Scouting is patriotic, not political.

You can’t escape hearing about the race for the White House, no matter how hard you try. The recent speeches and interviews that have spilled from the podiums in Iowa and New Hampshire are filling the airwaves, leading the headlines, and populating Twitter accounts from coast to coast and around the world. Yes, my friends, as Scouting prepares for a change in its national leadership in 2012, our country prepares to vote on its own leadership.

I like to think that Scouting plays an important part in our electoral process.

Simply put, I look at Scouting’s role as being patriotic, not political. We, at the BSA, are the role models for responsible citizenship, so it’s incumbent upon us to encourage our adult Scouters to set a great example by getting out to the polls.

At the same time, as the poster children for responsible citizenship, we also need to be individually engaged in encouraging voter responsibility in the communities we live in.

Statistics year after year have shown us how a small minority of registered voters are the ones actually making the decisions that drive the future of our country and its leadership.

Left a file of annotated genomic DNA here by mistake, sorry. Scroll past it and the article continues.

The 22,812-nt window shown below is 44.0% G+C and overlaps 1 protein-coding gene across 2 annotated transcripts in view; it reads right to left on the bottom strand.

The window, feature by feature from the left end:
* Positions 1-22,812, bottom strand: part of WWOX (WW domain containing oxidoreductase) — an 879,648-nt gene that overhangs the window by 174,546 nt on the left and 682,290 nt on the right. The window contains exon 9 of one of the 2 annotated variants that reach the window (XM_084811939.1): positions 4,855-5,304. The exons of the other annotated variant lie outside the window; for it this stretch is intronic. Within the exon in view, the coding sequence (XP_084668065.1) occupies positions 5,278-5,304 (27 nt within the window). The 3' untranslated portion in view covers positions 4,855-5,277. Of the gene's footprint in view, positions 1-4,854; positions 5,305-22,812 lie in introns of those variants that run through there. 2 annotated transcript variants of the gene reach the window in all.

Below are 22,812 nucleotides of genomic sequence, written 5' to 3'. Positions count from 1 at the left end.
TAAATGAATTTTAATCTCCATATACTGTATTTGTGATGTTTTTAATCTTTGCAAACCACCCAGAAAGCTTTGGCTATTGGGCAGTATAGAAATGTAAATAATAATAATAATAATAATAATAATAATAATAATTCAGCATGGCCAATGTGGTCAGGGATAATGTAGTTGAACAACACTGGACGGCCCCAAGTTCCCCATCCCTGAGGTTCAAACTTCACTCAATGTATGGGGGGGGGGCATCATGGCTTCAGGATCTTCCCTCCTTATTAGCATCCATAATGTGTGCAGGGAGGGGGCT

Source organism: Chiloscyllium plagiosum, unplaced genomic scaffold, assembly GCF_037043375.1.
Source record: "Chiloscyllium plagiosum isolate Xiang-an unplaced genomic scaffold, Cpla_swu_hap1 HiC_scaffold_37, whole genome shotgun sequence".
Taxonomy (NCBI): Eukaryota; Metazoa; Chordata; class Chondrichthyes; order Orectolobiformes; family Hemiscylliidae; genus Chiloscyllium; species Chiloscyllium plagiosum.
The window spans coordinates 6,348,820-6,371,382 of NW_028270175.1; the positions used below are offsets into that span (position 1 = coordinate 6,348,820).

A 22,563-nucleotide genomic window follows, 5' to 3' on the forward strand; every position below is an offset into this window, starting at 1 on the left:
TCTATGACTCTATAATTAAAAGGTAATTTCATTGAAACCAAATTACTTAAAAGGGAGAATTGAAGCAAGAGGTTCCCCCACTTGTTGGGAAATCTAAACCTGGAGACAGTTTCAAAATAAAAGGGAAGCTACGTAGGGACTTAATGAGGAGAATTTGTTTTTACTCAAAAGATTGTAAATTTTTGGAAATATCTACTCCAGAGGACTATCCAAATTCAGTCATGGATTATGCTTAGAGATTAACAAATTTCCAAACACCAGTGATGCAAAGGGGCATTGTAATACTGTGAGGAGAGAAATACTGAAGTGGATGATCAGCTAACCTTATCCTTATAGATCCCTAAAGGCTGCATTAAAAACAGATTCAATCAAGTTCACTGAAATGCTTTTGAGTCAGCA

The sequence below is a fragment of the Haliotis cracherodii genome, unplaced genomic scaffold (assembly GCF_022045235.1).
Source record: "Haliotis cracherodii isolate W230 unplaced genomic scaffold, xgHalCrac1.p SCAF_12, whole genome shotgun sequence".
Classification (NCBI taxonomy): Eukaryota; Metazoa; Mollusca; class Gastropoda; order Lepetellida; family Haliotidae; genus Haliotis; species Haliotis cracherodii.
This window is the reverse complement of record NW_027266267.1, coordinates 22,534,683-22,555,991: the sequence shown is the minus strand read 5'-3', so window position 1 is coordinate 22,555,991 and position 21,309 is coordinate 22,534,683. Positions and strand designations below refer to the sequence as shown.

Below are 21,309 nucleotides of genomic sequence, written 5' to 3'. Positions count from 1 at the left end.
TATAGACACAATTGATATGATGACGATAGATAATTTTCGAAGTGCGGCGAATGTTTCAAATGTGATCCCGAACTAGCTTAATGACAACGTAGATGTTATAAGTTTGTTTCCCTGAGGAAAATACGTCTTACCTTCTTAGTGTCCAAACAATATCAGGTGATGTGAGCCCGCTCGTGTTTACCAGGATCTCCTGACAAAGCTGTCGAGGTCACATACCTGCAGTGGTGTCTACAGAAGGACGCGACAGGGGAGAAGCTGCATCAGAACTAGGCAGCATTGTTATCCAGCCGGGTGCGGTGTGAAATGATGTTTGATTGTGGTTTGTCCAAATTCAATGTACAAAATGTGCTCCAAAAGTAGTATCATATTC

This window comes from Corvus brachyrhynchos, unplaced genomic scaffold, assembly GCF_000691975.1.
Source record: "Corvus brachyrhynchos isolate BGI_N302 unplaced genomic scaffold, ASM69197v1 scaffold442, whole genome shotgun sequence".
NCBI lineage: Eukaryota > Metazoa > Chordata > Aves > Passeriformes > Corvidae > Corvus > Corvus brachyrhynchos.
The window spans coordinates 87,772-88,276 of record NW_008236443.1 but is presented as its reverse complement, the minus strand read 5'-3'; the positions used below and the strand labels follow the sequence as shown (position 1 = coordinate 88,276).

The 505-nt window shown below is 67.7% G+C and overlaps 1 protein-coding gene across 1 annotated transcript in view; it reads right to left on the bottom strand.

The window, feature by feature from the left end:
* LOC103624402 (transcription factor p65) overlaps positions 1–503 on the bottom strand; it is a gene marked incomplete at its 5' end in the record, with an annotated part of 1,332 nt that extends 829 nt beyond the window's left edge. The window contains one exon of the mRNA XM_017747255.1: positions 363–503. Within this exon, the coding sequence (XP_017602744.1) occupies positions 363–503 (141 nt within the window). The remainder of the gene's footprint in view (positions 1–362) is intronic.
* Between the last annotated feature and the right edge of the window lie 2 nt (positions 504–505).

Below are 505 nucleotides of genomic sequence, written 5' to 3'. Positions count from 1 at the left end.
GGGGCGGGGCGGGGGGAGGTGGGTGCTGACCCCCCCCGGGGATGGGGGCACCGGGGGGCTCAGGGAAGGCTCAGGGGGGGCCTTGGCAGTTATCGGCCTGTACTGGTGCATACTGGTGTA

It’s important, however, for us to keep our patriotic and political beliefs separate and distinct. This isn’t a call to rally behind a particular candidate or issue and leverage Scouting to help carry the day at the polls.

This is a call on our adult Scouters to exercise their right under the Constitution to speak their minds about the future leaders of this country, and do it through the ballot box.

Our society has really gotten away from understanding and embracing the cost of freedom. There’s a huge need for involvement in making decisions on Election Day.

If you’re looking for a license to complain, you need look no farther than your “I voted” sticker.

Thanks,

Bob